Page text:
Agnes: The law of course distinguishes between preventive measures and action to take should you be notified of an issue. You also need to establish mechanisms for case management, ensuring that any issues are followed up and not forgotten, such as a ticketing system. This could be a manual system, or it could be triggered automatically and then processed through various stages of remediation. The law distinguishes between your immediate, Tier 1 suppliers, and the deeper supply chain. In practice this means that if something is reported to your organization you might need to look further than your direct business partners to get to the root causes of violations and determine the appropriate remedies.

    Q. What does the risk analysis involve and what data do you need to perform it?

    Agnes: Risk analysis involves building transparency into your supply chain and this needs to be communicated via structured reports on what you are buying. So, you must set out what categories of goods and materials you are buying and from whom you are sourcing them, as well as the spend volumes involved. In some categories there are specific risks. The analysis should be carried out on two levels, first abstract and then concrete. On the abstract level, this means identifying any indices or common knowledge of risks in your supply categories. You might, for example, read in news reports about working conditions in certain sectors in certain countries. Or you might learn about issues such as the use of child labor or corrupt business practices in the extractive industries. You then need to go into the concrete details, the specifics that relate to your company’s sourcing within this context, and what you are doing about it. Perhaps you are working with an international organization that is actively pursuing transparency within these sectors to ensure that you only buy from ethical suppliers. You need to document this information.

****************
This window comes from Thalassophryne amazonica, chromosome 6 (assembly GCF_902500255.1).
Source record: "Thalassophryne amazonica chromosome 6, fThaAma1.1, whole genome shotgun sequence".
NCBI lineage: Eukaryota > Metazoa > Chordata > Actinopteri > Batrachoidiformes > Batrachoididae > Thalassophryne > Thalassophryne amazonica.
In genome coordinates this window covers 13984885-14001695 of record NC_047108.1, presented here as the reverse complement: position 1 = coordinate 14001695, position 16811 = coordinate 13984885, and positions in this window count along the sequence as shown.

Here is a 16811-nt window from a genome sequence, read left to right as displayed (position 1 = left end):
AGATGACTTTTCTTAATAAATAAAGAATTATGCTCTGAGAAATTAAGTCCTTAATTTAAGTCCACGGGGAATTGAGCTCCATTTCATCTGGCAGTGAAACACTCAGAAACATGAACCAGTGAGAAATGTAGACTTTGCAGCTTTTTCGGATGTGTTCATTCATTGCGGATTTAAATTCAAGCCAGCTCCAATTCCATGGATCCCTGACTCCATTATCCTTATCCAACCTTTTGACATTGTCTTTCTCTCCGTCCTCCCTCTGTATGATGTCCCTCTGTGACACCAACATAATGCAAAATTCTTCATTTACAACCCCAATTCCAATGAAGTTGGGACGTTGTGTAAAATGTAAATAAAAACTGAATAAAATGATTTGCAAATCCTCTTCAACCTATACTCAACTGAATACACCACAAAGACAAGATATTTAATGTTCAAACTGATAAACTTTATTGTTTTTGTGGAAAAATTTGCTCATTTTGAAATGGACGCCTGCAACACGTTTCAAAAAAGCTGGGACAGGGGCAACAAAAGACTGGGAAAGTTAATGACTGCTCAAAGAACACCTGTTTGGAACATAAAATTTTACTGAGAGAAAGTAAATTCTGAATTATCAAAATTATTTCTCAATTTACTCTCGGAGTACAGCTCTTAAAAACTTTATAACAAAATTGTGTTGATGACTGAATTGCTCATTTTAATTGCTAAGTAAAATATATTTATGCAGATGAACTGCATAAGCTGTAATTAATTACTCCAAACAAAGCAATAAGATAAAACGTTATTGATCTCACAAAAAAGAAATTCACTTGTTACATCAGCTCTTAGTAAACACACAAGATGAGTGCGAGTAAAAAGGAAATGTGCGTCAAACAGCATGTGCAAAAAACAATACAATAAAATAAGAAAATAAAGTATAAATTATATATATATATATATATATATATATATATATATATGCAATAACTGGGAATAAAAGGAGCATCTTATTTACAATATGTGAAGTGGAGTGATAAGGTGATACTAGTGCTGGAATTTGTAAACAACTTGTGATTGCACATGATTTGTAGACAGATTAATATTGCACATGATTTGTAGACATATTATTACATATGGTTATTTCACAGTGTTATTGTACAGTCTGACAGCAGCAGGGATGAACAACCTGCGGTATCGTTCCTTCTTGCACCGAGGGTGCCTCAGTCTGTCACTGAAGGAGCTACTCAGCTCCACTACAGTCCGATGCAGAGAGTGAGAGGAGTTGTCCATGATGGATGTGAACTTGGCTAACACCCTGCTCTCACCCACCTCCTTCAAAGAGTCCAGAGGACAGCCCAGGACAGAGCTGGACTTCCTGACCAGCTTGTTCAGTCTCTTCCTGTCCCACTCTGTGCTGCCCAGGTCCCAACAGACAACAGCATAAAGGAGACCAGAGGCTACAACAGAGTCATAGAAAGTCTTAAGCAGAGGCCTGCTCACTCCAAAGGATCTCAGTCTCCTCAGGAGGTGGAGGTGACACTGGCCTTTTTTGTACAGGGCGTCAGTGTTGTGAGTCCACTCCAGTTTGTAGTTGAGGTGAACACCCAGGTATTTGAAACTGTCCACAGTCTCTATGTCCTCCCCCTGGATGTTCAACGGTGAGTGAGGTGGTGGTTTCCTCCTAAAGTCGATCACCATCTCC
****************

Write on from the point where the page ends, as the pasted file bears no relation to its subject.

Q. All of this relates to companies with operations in Germany. What about other countries?

    Agnes: That’s true, but this is also about where regulation is headed. There is an EU Directive currently under discussion. It will eventually lead to legislation across the EU. One of the points at issue is whether it will be mandatory to carry out due diligence for the entire, extended supply chain, i.e., not just Tier 1 but Tier n. This would be considerably stricter than the German law as it stands.

    Q. Finally, based on your experience to date, are there any pitfalls or mistakes companies should look out for?

    A big mistake is when companies see the words “supply chain” and then assume it is a matter that only concerns procurement or supply chain management. Really, this extends much further across the organization. Compliance and corporate risk managers should certainly be involved, together with ESG, HR and IT. Of course, procurement is going to play a central role, but it should not be left alone. By involving your corporate risk managers and other relevant personnel you don’t need to start from scratch but can build upon what already exists in the organization.

    About H&Z

    H&Z is a business consultancy based in Munich specialized in Procurement, Strategy & Performance, Sustainability and Transformation. It provides consultancy support on organizational and process design, including risk management, to jointly solve issues with its clients – many of which have implemented (or are in the process of implementing) solutions such as risk scorecards and supplier due diligence within JAGGAER. We will explore these in a future article.